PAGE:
The Trophic Structure and Predation Impact of a Low Latitude Midwater Fish Assemblage
Progress in Oceanography
The trophic ecology of a midwater fish assemblage was investigated in the eastern Gulf of Mexico, a regime exhibiting the principal physical-biological characteristics of oligotrophic low latitude ecosystems. In all, the diets of 164 species of midwater fishes were examined, with data for 121 being sufficient for analytical comparisons. Cluster analysis grouped the assemblage into 15 feeding guilds, with these falling into two major groups, those including zooplanktivores with largely crustacean diets, and those including predators on large prey, most of which were piscivores. Among the zooplanktivores, the principal predators were the Myctophidae, Sternoptychidae and Gonostomatidae which, respectively, consumed 31%, 27% and 14% of the food biomass eaten daily by the midwater fish assemblage. The myctophids alone accounted for 53% of the copepod and 40% of the euphausiid biomass ingested. The copepod genus Pleuromamma was especially important forage, constituting 40% of the copepod biomass consumed by the midwater fish assemblage. The Stomiidae were the dominant piscivores and accounted for 20% of the total food ingested daily and 61% of the fish eaten, with the majority of their prey being myctophids. Literature comparisons reveal that diet patterns for the eastern Gulf midwater assemblage closely resemble those for mid- to- low latitude oligotrophic regimes in general.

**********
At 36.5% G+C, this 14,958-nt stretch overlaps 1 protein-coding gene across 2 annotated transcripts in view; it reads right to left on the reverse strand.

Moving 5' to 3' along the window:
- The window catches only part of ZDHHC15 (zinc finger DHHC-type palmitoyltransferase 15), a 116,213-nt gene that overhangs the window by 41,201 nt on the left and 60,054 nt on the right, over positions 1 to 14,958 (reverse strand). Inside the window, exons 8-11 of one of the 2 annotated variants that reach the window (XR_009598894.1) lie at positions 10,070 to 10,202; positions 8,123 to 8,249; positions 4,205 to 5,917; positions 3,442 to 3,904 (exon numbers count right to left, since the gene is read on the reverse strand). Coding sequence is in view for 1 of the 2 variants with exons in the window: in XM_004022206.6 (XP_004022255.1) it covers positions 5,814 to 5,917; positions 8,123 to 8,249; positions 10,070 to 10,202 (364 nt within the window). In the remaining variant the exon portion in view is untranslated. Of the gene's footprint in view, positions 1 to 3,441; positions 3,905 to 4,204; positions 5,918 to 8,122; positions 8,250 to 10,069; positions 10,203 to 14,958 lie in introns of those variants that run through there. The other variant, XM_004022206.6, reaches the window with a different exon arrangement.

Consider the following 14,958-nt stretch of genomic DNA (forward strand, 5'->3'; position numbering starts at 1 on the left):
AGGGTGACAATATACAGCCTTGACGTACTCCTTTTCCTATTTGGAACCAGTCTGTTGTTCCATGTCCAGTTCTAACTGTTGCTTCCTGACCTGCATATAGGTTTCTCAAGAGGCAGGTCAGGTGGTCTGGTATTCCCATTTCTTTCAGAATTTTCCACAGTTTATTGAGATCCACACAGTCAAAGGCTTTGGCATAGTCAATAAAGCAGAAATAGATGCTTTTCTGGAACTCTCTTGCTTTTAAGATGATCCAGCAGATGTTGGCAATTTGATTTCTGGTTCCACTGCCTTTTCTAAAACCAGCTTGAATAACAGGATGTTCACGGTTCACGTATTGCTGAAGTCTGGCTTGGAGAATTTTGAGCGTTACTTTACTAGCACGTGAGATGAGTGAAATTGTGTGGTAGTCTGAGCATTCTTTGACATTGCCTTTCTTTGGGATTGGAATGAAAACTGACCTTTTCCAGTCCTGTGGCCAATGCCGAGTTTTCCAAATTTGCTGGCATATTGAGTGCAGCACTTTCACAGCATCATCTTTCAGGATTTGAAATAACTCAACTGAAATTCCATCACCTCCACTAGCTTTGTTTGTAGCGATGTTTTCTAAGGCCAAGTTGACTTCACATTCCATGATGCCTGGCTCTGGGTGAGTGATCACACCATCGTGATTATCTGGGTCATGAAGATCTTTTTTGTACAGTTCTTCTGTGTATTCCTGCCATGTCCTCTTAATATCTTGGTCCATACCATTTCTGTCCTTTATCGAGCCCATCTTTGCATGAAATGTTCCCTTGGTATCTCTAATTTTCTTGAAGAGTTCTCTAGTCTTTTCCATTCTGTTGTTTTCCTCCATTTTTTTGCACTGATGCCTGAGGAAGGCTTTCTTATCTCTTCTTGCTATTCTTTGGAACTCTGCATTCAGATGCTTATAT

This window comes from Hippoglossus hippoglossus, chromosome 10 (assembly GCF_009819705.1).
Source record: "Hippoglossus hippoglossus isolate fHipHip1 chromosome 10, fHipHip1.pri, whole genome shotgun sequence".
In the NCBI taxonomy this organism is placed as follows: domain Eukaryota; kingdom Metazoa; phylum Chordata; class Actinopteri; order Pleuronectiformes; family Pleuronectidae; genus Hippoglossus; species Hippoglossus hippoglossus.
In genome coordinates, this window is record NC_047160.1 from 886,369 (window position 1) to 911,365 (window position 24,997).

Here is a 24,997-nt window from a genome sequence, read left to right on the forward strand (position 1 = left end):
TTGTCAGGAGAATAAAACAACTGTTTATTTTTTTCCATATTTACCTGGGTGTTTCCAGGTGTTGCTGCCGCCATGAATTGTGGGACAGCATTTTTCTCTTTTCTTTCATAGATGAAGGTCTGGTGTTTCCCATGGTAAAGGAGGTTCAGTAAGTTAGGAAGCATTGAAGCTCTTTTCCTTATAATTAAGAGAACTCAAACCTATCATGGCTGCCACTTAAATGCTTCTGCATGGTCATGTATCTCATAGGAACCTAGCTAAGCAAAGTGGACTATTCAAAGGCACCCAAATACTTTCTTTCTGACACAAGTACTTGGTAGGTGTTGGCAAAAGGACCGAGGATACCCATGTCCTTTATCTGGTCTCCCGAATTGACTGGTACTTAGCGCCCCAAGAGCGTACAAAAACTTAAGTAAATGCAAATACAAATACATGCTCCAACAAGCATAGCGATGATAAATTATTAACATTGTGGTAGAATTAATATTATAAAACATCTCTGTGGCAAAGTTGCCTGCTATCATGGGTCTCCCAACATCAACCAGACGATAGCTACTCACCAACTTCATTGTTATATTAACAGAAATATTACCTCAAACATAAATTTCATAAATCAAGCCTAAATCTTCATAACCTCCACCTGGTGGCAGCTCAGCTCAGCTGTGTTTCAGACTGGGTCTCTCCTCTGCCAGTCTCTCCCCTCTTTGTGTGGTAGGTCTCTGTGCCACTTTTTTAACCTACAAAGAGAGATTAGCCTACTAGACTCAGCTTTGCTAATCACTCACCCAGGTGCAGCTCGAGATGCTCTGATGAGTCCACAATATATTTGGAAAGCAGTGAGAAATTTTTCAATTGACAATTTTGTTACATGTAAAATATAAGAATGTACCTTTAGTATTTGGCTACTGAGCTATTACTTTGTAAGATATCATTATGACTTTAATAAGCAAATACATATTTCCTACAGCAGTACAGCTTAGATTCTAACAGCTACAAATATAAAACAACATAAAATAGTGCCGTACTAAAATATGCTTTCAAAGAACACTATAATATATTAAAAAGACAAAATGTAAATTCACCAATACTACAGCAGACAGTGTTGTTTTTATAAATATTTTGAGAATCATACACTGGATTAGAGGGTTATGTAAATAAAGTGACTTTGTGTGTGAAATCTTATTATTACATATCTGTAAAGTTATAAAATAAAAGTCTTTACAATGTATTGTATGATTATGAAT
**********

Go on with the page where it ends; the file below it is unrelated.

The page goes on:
Daily consumption of the entire assemblage is estimated at 2.5–4.3 kg C km−2 in the upper 1000 m. Four fifths of this is zooplankton while the balance is large prey, mostly fishes. The ingestion rate accounts for only 5–10% of the daily production of zooplankton, but 95% of fish daily production. While the latter is obviously an overestimate it does suggest a tighter nutritional coupling of the midwater fish assemblage with the upper trophic levels of the ecosystem than with zooplankton. Midwater fishes and shrimps, the two dominant groups of micronekton, together account for only 25% of zooplankton daily production consumed in the eastern Gulf and it remains unresolved as to which midwater ecosystem components are responsible for most of the utilization of zooplankton food resources.
T. L. Hopkins, Tracey Sutton, and Thomas M. Lancraft. 1996. The Trophic Structure and Predation Impact of a Low Latitude Midwater Fish Assemblage .Progress in Oceanography , (3) : 205 -239. https://nsuworks.nova.edu/occ_facarticles/504.